Alternatively, there is no technical limitation stopping you from having more than one project loaded at a time.

Hi Scott_R. Your question is in that category of topics I love discussing because I’m endlessly fascinated by the writing process and how to approach a nebulous new project.

Aeon Timeline is definitely one way to approach this. Other people my also start with our Scapple program because they could start writing out a bunch of different notes and then start using arrows or color-coding the notes to work out their ideas.

I personally start this kind of thing in a new Scrivener project just for this idea, and I don’t let myself worry about structure or an outline order at first.

But, I do put each specific event or character into a new document. That gives me the ability to use inspector notes or keywords for the dates or the people and places that will be involved in that event.

Later, I can rearrange, cut, and merge different documents as needed. What’s most important to me, though, is that I get all my ideas down somewhere and in some fashion that works for me.

I’ll also note that I have some projects that required exploding my usual writing methods because they just weren’t clicking until I did.

It’s a journey, and the path may meander. That’s something I’m trying to lean into rather than struggle against.

To put this another way: The method that works for you doesn’t have to match what the blogs tell you should work. As long as you’re able to follow what you’re doing and collect the data and ideas, that’s the important part.

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Words of wisdom.
:blossom:

And yes… To each his/her own way.

I tend to use index cards for this sort of thing. Either physical cards or using Scrivener’s Corkboard. One idea per card. In Scrivener, I’ll typically use the Synopsis field, not even bothering with a title at this stage, and make the list “flat,” without worrying about outline hierarchy. Over time, related ideas cluster together, and then I start creating more formal divisions.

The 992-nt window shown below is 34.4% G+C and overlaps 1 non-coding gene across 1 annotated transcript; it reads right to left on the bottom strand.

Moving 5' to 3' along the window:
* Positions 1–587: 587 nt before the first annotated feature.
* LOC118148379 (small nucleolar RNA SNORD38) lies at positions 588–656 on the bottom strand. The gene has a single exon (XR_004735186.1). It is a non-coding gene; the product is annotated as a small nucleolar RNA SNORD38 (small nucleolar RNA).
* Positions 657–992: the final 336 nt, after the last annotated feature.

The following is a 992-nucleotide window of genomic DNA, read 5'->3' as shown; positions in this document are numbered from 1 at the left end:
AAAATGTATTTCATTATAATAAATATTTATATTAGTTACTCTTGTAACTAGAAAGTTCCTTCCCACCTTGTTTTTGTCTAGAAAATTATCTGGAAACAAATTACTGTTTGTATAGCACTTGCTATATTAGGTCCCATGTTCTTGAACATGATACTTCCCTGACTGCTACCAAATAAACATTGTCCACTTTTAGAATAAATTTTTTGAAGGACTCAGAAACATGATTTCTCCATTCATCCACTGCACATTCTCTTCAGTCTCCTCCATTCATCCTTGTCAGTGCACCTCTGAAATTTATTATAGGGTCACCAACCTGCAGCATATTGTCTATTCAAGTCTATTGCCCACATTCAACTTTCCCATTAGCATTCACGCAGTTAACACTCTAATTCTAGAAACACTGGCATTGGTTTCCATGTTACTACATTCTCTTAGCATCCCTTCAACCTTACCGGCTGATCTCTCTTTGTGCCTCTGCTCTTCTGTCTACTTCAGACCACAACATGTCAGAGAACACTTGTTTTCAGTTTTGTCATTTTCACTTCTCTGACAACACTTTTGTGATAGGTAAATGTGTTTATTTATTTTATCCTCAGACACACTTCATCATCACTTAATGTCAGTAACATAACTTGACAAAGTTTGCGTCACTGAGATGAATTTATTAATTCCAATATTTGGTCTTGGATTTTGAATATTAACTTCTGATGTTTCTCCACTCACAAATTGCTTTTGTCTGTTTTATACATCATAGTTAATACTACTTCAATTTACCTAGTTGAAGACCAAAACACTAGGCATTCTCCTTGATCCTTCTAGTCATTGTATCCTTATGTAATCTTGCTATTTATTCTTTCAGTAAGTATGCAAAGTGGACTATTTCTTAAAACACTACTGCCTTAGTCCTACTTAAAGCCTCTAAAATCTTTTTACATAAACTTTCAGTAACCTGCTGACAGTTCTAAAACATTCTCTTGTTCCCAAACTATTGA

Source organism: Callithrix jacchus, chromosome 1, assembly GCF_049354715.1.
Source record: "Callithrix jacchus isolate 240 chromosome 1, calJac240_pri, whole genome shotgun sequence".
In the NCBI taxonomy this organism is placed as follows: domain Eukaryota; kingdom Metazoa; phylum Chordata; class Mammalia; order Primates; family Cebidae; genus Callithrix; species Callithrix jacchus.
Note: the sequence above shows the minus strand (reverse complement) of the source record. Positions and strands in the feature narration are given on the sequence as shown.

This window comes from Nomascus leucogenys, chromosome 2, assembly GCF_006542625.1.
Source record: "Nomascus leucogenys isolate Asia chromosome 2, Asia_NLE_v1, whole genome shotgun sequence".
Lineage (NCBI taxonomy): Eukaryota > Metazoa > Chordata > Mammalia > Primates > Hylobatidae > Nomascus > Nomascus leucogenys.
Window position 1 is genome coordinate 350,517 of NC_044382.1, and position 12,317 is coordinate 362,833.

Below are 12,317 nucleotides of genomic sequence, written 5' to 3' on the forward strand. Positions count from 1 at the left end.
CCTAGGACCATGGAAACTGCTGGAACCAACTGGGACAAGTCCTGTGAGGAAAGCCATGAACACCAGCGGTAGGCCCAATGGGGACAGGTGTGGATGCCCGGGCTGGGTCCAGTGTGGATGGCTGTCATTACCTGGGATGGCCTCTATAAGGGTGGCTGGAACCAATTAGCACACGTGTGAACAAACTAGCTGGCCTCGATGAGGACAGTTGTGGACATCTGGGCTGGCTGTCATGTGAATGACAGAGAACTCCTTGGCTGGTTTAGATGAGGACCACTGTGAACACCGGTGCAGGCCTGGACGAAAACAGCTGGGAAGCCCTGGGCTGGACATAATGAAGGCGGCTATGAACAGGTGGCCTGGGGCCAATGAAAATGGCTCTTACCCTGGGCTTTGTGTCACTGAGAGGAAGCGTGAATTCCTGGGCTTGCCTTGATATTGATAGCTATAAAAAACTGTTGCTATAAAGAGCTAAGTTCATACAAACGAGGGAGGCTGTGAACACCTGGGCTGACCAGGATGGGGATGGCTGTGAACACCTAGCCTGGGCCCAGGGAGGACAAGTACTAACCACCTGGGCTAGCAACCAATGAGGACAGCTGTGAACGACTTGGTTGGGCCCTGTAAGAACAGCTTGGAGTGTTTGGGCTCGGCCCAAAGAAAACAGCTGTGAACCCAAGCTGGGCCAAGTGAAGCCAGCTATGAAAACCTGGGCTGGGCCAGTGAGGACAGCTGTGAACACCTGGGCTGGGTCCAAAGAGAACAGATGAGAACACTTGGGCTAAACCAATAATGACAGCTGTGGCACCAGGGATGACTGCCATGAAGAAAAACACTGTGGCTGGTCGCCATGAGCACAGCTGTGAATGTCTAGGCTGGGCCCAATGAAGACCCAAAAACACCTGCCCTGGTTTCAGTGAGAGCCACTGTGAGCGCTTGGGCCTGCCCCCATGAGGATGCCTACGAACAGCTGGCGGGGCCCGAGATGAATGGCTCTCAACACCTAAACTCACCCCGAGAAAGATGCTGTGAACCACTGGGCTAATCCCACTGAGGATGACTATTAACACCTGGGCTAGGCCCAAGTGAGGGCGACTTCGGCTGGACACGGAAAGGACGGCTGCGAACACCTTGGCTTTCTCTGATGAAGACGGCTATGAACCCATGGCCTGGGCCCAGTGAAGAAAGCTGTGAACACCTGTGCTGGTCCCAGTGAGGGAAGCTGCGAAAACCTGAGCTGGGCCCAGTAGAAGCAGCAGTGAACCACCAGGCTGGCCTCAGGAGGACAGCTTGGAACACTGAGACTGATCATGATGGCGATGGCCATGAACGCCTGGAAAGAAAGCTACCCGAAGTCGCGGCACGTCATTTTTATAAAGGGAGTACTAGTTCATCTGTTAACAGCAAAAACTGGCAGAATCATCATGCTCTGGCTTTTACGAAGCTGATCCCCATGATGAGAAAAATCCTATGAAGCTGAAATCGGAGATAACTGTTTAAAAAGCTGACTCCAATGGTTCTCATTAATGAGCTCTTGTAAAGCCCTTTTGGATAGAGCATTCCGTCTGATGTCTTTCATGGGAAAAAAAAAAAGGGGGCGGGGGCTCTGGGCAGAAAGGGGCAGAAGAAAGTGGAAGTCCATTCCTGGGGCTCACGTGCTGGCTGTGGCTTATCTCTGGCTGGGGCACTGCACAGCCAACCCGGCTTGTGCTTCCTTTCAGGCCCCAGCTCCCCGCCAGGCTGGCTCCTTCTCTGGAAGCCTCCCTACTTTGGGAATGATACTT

You can use a Date field in custom metadata to set the start and end dates for events. I haven’t used Aeon Timeline much, but I think it can read that information from Scrivener. See their documentation for how to configure it.

As mentioned, don’t worry about what the books say. It’s impossible to tell what approach an author used by looking at the end result. But the nature of writing books is that they tend to describe the process as much more tidy and straightforward than it actually is. “I throw all my notes in a pile and shuffle them around until they make sense. The End,” doesn’t make for a useful book.

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I always advocate for that which works for the person in these matters.

All of the above is great.

I find students who say they can’t write do not see that they can and do write.

In your case, you listed the things you wanted. There they are. Jot ideas down. Put them in order, However it suits. Change as needed to get the writing done.

Scrivener may or may not be involved.

I wish I could recall the person who said (and I butcher the quote): Writing is that which is easy for most, but hardest for writers.